A place of worship on this site can be traced back to the first monastery built 655AD by King Paeda. After being destroyed in the Viking raids of 870, it was rebuilt as a Benedictine Abbey. It survived the attack in 1069 by Hereward the Wake, but was destroyed again, this time by an accidental fire, in 1116. Rebuilt between 1118 and 1238, it took on its present form. The building was saved from destruction by Henry VIII when he was pursuaded to retain the building and re-dedicate it as a Protestant Cathedral.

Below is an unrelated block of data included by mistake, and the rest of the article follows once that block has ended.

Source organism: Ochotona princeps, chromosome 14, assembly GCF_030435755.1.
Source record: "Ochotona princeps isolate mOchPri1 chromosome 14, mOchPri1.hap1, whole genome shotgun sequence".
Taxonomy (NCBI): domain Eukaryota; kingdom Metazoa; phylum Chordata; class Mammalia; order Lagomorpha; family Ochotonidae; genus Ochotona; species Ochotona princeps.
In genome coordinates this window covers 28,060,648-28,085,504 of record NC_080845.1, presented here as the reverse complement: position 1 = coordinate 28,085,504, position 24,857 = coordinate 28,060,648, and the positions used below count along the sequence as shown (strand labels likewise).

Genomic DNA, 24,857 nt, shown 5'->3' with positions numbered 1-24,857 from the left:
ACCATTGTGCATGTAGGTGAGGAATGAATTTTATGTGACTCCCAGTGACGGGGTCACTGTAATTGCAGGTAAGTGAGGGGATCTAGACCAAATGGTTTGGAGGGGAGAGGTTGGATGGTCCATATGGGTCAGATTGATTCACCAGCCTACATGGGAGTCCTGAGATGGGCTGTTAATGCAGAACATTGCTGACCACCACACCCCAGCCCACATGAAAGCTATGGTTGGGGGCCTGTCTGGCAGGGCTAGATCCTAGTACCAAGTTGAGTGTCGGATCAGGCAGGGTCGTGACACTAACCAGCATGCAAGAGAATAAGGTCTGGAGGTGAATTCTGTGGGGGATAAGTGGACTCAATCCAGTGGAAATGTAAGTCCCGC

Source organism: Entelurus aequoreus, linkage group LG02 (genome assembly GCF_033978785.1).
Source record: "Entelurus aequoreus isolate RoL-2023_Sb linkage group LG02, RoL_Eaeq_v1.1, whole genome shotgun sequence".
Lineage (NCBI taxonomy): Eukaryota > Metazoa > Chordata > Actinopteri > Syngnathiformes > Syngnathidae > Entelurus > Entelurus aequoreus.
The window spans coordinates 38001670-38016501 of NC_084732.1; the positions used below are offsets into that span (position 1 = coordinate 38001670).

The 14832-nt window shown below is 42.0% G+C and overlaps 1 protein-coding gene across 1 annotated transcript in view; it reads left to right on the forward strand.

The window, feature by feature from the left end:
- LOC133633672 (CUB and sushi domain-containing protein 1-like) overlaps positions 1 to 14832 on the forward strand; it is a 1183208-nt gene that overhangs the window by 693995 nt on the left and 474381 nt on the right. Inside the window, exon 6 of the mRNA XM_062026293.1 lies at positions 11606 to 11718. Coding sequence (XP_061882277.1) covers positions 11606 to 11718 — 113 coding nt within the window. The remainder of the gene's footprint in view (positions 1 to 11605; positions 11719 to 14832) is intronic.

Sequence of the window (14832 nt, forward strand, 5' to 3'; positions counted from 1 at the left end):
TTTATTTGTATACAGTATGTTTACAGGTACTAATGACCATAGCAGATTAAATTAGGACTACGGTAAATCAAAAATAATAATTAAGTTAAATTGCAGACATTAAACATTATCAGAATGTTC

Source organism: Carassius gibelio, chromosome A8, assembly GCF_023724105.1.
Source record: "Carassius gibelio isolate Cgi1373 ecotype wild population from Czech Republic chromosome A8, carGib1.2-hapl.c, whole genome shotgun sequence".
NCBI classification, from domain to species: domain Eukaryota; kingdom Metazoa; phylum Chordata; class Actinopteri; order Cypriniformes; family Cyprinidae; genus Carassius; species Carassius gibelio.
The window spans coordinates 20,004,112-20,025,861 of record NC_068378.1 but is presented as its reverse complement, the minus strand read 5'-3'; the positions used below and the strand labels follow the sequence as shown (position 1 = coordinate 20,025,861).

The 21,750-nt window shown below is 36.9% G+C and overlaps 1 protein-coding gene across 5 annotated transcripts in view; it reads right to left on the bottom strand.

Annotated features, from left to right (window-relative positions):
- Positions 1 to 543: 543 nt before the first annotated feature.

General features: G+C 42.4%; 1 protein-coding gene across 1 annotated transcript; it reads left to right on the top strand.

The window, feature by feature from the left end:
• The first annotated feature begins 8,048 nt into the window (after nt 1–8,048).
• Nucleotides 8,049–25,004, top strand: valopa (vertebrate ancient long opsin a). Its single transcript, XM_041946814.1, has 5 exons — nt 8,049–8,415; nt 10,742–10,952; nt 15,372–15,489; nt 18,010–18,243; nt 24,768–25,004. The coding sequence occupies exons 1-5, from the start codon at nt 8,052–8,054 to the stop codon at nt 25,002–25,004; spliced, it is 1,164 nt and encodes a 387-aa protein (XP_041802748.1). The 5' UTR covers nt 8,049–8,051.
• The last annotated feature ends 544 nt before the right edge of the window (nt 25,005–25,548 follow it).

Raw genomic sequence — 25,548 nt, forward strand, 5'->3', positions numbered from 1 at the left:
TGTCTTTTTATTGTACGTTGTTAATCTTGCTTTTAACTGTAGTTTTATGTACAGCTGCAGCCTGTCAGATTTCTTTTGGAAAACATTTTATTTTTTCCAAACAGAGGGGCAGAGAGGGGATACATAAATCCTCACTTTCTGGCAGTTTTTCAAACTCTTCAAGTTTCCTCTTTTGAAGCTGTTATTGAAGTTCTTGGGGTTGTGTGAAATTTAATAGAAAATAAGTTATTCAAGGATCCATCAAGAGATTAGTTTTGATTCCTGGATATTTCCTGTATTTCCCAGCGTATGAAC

The picture shows the West Front, built in the early 13th century, which is the only part of the building in Gothic style.
Katharine of Aragon, Henry VIII's first wife was buried in the Abbey on her death at Kimbolton Castle in 1536. Henry did not attend the lavish funeral, but it has been suggested that his decision to turn the Abbey into a Cathedral may in part have been influenced by turning it into a memorial to Katharine.
After her execution at Fotheringhay in 1587, Mary, Queen of Scots, was initially buried here. Her body was later moved to Westminster Abbey by order of her son James (VI of Scotland, I of England).
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